R.A.W. (Realms of Ancient War)
October 28, 2012, Author: AJ Thompson
Suffice it to say, there have been a lot of fantasy video games over the years. More and more keep coming, and as gamers we can only hope each one stands out in its own way. Hopefully each one has something unique to offer.
Sadly, RAW doesn’t have anything new to offer. In fact, it doesn’t have anything good to offer at all. While it’s not a terribly flawed game, it never goes beyond the level of mediocre.
Welcome to *insert generic world name here*!
The game is set in, uh… someplace. I’m not really sure. The intro went by so fast and the narrator spoke so quickly, I had no idea what was going on. There was something about elves, dwarves, and men (original); a war that started for no reason; and a land that was covered by chaos, depicted by badly-done fire animation.
Imagine if someone took all the elements of Tolkein’s work, shook them around in a box, and then tossed them out and used the chaotic leftovers to create a game. That is this game. It’s really unoriginal and screams ‘generic fantasy’ at every turn.
Did I hit anything?
The developers didn’t lie when they said this was a fantasy hack and slash. The player is faced with droves of enemies at every turn and is encouraged to cut away at them, either as a magic user, a thief, or a swordsman. The problems with this system are legion.
For one, the camera design makes seeing incoming enemies difficult. It cannot be adjusted from its upward-angled, distant gaze, which means enemies running at you from ahead will not be seen until they are right in front of you. Try using arrows on that.
Speaking of arrows, there is no aiming system. Hopefully you are lucky enough to guess the right direction to shoot your opponent. In addition, the game has no targeting system, so using your sword to try and hit an enemy right beside you can be just as tricky. For the most part, the player is rapidly pushing buttons in the hope that they hit something.
Despite these problems, the fighting is rather easy. There’s literally no skill involved. You repeatedly bash away until everything is dead, and then move on to the next group to kill.
Levels are entirely flat. There’s no going up or down hills, or through water. They aren’t continuous, either; eventually the player must travel to another ‘zone’ by going through a shiny gateway.
In addition, there’s the armor and treasure that can be found, including the ‘Human Shield’, the ‘Sacred Purple Leggings’, and ‘Magic Ring’. Have I mentioned this game is generic?
As for the ‘why’ of the story, the game never really explains why your mage/swordsman/thief is running around in their perspective areas. There’s the badly-done intro, and then suddenly the player is killing things. Explanations for quests are practically as bad. Suddenly someone just runs away with a chest of gold for no reason, and his best friend sells the man out so that you won’t kill them. The dialogue in these scenes is laughable.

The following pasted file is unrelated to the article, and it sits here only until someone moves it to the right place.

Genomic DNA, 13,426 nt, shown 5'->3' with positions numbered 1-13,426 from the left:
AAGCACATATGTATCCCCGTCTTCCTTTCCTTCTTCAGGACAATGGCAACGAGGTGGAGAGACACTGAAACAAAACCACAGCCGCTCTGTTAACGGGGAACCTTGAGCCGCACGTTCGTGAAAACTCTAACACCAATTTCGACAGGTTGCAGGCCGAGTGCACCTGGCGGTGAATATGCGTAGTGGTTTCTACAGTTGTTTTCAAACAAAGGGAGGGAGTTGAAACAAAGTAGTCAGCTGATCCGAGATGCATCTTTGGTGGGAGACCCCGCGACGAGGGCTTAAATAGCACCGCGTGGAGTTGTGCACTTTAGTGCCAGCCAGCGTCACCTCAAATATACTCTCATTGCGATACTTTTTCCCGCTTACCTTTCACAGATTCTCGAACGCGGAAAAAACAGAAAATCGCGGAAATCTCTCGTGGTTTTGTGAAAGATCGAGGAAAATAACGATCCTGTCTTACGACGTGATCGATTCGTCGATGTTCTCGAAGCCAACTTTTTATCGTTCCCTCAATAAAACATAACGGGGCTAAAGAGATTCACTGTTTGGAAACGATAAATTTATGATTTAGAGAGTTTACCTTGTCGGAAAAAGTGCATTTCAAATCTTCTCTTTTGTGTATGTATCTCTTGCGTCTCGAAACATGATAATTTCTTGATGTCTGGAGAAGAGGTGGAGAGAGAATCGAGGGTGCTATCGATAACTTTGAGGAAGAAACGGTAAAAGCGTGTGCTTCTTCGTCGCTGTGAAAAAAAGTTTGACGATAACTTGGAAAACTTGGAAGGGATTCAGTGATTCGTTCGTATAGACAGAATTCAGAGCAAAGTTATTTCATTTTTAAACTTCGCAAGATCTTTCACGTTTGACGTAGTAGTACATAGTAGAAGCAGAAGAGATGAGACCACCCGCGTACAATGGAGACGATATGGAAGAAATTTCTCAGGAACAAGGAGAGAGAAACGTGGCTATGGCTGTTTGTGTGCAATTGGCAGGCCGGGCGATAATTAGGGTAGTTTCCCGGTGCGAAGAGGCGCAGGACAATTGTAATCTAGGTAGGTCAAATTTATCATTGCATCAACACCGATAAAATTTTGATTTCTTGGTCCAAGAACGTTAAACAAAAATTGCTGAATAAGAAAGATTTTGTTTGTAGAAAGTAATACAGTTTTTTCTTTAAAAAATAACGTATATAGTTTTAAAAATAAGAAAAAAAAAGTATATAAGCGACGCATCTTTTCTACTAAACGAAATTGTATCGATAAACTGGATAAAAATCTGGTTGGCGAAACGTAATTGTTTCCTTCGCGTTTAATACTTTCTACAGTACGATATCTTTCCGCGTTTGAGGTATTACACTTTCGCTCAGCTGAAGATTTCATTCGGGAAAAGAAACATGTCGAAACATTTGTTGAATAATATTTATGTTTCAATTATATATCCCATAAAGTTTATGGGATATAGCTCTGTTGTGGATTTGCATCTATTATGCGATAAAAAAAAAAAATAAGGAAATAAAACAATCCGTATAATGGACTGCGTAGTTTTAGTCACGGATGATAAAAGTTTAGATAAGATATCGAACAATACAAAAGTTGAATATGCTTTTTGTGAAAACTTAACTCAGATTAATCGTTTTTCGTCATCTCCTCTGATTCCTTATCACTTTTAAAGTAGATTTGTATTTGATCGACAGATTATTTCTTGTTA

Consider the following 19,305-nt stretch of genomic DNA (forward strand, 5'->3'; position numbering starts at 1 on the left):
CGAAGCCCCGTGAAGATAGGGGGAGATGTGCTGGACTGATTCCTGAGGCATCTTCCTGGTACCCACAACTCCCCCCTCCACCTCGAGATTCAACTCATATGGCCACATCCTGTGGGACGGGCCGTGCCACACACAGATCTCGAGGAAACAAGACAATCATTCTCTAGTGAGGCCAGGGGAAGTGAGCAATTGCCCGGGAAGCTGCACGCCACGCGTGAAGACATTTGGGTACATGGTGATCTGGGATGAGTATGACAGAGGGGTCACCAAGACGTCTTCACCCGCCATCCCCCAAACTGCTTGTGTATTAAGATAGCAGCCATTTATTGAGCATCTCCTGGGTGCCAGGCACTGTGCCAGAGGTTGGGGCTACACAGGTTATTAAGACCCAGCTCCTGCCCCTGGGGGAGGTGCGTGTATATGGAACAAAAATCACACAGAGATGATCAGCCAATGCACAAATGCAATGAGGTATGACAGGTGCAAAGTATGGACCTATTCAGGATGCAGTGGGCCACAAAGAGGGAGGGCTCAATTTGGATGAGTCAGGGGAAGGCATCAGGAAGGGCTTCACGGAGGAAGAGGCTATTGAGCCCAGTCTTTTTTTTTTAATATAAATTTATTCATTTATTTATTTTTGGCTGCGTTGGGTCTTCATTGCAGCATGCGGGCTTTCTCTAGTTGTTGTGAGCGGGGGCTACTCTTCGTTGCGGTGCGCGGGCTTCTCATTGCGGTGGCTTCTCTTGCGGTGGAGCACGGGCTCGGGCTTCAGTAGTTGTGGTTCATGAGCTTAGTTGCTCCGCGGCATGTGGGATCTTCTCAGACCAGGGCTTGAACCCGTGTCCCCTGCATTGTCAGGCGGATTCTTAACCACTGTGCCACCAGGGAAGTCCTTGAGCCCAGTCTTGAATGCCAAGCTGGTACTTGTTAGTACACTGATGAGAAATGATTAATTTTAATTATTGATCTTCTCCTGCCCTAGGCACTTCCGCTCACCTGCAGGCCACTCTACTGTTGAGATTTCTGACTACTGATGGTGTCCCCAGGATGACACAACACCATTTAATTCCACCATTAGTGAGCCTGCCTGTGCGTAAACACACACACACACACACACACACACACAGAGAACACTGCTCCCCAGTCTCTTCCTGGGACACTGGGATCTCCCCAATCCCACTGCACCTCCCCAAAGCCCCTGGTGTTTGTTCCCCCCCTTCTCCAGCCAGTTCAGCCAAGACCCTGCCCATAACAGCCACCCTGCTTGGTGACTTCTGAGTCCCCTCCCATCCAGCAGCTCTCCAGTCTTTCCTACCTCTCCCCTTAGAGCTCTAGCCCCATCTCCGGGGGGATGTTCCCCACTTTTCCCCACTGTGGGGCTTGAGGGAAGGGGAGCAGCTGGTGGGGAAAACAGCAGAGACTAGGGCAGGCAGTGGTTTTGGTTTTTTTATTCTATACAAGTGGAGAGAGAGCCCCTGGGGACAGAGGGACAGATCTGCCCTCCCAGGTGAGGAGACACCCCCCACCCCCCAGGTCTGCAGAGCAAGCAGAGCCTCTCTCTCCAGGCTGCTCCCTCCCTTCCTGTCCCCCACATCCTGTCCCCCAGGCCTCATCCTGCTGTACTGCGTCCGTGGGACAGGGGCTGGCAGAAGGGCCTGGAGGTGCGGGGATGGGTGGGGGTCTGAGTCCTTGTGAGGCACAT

In addition, the way the game sets up its checkpoint system is awkward. There are checkpoints that the player is returned to when they die, but this only happens if the player has a soulstone; if they don’t, it’s game over, and you can only carry nine soulstones at a time. It doesn’t really make the game any more interesting or challenging; it’s just frustrating.
In terms of leveling up, there’s not much to see. The standard level up board is very limiting, with only about twenty abilities to obtain for each character. The characters to choose from are just as limiting, with only three characters to choose from, their genders and appearance set based on which type (mage, thief, swordsman) you select.
The art of mediocrity
The concepts of the game are pretty good, but the animation is lacking. The opening scene shows the stiff cut-outs of characters being moved through a story pop-up book style explanation of the events, including the aforementioned ugly fire effects. Needless to say, it’s less than impressive.
The gameplay animation isn’t worth much either. It’s somewhat glitchy, but not in a sense that is harmful to gameplay at least. For instance, a treasure chest I opened behind a house suddenly appeared to be floating on top of the house when I walked away.
Sounds of the chorus
If the game is a generic fantasy, then the soundtrack is a generic fantasy soundtrack. It sounds as if it were vaguely like the music of every fantasy movie ever created. There’s operatic chanting and ominous drumming, like Skyrim but watered down. It certainly fits the mood of the game, but it doesn’t stand out as enjoyable or interesting.
There’s also no voice acting, other than the narrator who seemingly doesn’t know how to breathe between sentences.
Multiple players, multiplied boredom
The co-op mode is essentially the single-player mode, with one more person sharing your misery. The addition of another doesn’t do much, other than to allow access to multiple character types. You can have a thief and a mage, or a swordsman and a mage. That doesn’t change the difficulties of combat or the lackluster levels, story, and gameplay. There’s nothing about co-op which in any way enhances the experience.
At the end of your journey
There are so many better fantasy games out there than RAW. Maybe they aren’t hack and slash, but at least they aren’t brain-numbingly bad. This game has no discernible plot, and in an attempt to create something new by combining two different genre staples, it manages to make a dull, uninteresting experience of both.
The idea was compelling, but the execution more than flawed. This game is definitely a pass.
Platforms: PC, PS3, Xbox 360 | Tagged focus home interactive, raw, realms of ancient war, WizarBox